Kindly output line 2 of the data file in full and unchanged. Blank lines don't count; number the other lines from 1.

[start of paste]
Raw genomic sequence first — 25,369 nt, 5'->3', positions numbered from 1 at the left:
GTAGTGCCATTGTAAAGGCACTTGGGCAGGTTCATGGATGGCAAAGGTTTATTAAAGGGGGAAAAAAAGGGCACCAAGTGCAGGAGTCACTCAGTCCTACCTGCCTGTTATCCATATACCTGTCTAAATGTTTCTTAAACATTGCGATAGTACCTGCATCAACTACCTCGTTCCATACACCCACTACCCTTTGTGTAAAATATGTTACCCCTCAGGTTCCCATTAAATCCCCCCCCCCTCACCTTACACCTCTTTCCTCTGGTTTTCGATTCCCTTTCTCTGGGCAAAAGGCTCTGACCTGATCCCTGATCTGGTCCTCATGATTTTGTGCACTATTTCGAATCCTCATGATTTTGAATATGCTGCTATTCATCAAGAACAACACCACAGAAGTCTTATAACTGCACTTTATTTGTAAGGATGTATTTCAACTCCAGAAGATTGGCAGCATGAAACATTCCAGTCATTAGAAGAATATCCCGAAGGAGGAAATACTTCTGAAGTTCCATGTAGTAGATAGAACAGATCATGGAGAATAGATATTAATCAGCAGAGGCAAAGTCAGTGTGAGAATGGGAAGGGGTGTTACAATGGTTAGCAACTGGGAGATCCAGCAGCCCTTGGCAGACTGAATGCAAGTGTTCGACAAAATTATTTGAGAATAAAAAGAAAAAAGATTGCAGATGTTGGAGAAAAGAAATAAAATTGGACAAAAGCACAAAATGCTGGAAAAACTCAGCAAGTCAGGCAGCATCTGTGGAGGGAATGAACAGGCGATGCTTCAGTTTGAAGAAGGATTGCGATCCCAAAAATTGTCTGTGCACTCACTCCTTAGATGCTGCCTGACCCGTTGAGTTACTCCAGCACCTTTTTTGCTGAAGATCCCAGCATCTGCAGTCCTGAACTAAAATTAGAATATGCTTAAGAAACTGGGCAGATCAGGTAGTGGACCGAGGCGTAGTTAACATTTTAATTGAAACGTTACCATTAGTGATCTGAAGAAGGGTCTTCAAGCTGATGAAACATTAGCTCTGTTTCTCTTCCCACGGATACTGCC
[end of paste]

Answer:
GTAGTGCCATTGTAAAGGCACTTGGGCAGGTTCATGGATGGCAAAGGTTTATTAAAGGGGGAAAAAAAGGGCACCAAGTGCAGGAGTCACTCAGTCCTACCTGCCTGTTATCCATATACCTGTCTAAATGTTTCTTAAACATTGCGATAGTACCTGCATCAACTACCTCGTTCCATACACCCACTACCCTTTGTGTAAAATATGTTACCCCTCAGGTTCCCATTAAATCCCCCCCCCCTCACCTTACACCTCTTTCCTCTGGTTTTCGATTCCCTTTCTCTGGGCAAAAGGCTCTGACCTGATCCCTGATCTGGTCCTCATGATTTTGTGCACTATTTCGAATCCTCATGATTTTGAATATGCTGCTATTCATCAAGAACAACACCACAGAAGTCTTATAACTGCACTTTATTTGTAAGGATGTATTTCAACTCCAGAAGATTGGCAGCATGAAACATTCCAGTCATTAGAAGAATATCCCGAAGGAGGAAATACTTCTGAAGTTCCATGTAGTAGATAGAACAGATCATGGAGAATAGATATTAATCAGCAGAGGCAAAGTCAGTGTGAGAATGGGAAGGGGTGTTACAATGGTTAGCAACTGGGAGATCCAGCAGCCCTTGGCAGACTGAATGCAAGTGTTCGACAAAATTATTTGAGAATAAAAAGAAAAAAGATTGCAGATGTTGGAGAAAAGAAATAAAATTGGACAAAAGCACAAAATGCTGGAAAAACTCAGCAAGTCAGGCAGCATCTGTGGAGGGAATGAACAGGCGATGCTTCAGTTTGAAGAAGGATTGCGATCCCAAAAATTGTCTGTGCACTCACTCCTTAGATGCTGCCTGACCCGTTGAGTTACTCCAGCACCTTTTTTGCTGAAGATCCCAGCATCTGCAGTCCTGAACTAAAATTAGAATATGCTTAAGAAACTGGGCAGATCAGGTAGTGGACCGAGGCGTAGTTAACATTTTAATTGAAACGTTACCATTAGTGATCTGAAGAAGGGTCTTCAAGCTGATGAAACATTAGCTCTGTTTCTCTTCCCACGGATACTGCC